The great war movie you ever saw..

prasanthkck
prasanthkck: I prefer "Saving private ryan"...
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xxzero
xxzero: i agree..also the opening..the most intense 20 minutes in the history of cinema..those who think war is "cool" should watch that movie..
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Er22
Er22: thats right "savin privet ryan"
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Koalemos
Koalemos: What is wrong here?
What about the first matrix?
Saving private ryan was good (although band of brothers was better) but the concept of matrix is so dense you will need a chainsaw to cut that cookie
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StuckInTheSixties
StuckInTheSixties: I'll go with Saving Private Ryan. I also really liked "The Longest Day."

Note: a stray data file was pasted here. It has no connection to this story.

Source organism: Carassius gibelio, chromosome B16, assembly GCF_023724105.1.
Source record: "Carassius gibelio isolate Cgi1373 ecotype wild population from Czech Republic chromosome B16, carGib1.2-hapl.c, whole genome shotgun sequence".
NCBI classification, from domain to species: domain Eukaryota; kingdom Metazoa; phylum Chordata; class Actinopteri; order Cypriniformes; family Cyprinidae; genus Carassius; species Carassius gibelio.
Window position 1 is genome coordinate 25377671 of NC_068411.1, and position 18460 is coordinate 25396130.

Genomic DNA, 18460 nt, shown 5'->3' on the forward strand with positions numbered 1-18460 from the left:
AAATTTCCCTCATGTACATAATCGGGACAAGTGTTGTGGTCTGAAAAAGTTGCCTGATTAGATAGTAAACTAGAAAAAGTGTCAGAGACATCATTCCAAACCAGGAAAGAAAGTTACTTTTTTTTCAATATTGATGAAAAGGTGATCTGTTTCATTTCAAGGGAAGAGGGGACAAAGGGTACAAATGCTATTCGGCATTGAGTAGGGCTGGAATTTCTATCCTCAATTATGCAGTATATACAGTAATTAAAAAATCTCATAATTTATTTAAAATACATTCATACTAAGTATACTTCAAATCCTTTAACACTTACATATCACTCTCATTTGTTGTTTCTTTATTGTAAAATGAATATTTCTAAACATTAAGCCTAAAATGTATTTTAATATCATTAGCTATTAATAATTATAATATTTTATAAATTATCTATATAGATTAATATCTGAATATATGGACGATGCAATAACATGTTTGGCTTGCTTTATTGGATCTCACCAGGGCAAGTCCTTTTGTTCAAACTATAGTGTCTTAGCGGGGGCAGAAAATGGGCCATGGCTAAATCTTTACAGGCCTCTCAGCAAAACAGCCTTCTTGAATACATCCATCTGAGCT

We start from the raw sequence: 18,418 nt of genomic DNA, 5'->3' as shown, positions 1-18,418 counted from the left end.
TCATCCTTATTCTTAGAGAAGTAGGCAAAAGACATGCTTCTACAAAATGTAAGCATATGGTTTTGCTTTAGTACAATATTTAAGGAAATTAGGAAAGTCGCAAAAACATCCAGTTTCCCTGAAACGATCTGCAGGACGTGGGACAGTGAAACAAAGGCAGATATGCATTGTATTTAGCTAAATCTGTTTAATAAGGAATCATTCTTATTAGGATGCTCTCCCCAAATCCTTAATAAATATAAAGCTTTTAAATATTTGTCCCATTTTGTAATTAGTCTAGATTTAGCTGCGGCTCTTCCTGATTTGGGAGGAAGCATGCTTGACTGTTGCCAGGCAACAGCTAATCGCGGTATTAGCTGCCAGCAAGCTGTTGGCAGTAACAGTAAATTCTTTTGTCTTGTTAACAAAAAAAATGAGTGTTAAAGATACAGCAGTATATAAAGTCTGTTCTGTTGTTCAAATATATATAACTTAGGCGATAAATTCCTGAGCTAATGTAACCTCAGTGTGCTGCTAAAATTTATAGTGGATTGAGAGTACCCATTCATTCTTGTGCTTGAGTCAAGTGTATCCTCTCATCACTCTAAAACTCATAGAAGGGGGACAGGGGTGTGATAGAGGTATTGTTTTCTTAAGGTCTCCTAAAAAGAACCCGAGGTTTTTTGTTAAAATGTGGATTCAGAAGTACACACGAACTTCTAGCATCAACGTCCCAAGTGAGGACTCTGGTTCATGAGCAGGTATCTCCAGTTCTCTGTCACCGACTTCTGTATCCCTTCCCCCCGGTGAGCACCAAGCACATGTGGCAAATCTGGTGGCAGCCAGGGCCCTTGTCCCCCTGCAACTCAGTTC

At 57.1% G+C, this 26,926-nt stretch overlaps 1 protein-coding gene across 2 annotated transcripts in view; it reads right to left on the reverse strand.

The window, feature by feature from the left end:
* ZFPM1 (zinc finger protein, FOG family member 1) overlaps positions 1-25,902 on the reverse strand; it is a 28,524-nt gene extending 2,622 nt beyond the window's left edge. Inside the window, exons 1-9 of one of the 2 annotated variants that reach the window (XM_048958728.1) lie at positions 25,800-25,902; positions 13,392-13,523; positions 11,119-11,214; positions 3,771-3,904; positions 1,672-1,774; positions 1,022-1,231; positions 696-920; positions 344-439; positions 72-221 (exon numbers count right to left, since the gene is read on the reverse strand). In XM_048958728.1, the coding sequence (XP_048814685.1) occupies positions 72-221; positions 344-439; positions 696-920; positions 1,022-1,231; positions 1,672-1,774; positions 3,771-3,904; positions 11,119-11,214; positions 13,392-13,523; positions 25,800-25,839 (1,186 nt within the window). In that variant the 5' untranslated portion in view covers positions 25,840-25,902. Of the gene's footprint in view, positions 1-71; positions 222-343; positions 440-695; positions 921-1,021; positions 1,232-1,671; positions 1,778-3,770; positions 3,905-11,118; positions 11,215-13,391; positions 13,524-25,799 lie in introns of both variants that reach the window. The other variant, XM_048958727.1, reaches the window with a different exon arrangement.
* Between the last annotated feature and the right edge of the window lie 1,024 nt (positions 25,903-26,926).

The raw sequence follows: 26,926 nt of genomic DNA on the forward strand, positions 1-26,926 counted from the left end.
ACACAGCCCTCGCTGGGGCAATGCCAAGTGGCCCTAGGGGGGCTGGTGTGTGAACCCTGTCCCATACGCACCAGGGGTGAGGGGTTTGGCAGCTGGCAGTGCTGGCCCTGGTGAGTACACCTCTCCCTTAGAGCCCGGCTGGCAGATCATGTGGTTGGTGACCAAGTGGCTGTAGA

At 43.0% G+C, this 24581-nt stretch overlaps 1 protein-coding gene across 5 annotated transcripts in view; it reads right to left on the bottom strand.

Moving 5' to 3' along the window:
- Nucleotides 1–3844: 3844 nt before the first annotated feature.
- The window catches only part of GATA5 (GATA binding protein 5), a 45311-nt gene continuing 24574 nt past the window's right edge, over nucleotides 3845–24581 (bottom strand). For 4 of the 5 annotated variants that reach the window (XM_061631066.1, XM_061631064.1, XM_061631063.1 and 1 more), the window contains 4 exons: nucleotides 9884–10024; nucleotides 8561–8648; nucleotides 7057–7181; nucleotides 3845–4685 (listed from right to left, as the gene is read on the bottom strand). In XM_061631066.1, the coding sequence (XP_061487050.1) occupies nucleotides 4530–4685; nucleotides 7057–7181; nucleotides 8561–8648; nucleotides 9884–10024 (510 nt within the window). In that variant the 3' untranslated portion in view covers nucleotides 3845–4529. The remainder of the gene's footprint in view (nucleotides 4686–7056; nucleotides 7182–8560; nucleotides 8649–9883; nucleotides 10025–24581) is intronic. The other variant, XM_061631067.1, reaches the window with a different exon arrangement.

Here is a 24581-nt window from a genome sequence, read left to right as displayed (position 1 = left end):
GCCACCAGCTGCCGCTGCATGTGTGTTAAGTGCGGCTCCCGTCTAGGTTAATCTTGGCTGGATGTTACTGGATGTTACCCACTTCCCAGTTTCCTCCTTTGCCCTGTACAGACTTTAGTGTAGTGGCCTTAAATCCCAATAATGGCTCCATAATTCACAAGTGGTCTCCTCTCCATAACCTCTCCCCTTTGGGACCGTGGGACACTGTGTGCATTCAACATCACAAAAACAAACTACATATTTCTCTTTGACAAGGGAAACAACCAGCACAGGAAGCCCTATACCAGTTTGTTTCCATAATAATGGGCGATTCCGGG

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Wampum6
Wampum6: I'll go along with "Saving Private Ryan" but I also liked "Bridge on the River Kwai."
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StuckInTheSixties
StuckInTheSixties: Not really a war movie, but a REALLY good film!
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miss gege
miss gege: OMG i am so glad that so far people agree with Saving Private Ryan....it is one of my favorite and the first 21 mins, absolutely heart wrenching. However i give kudos to
- Big Red One
- In Harms Way (very hollywood)
tv series the Pacific

sorry Zero you mentioned the 1st 20 mins also, i saw it alone mid day, it was .... there are no words

to Koalemos

WAR movie, not science movie
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StuckInTheSixties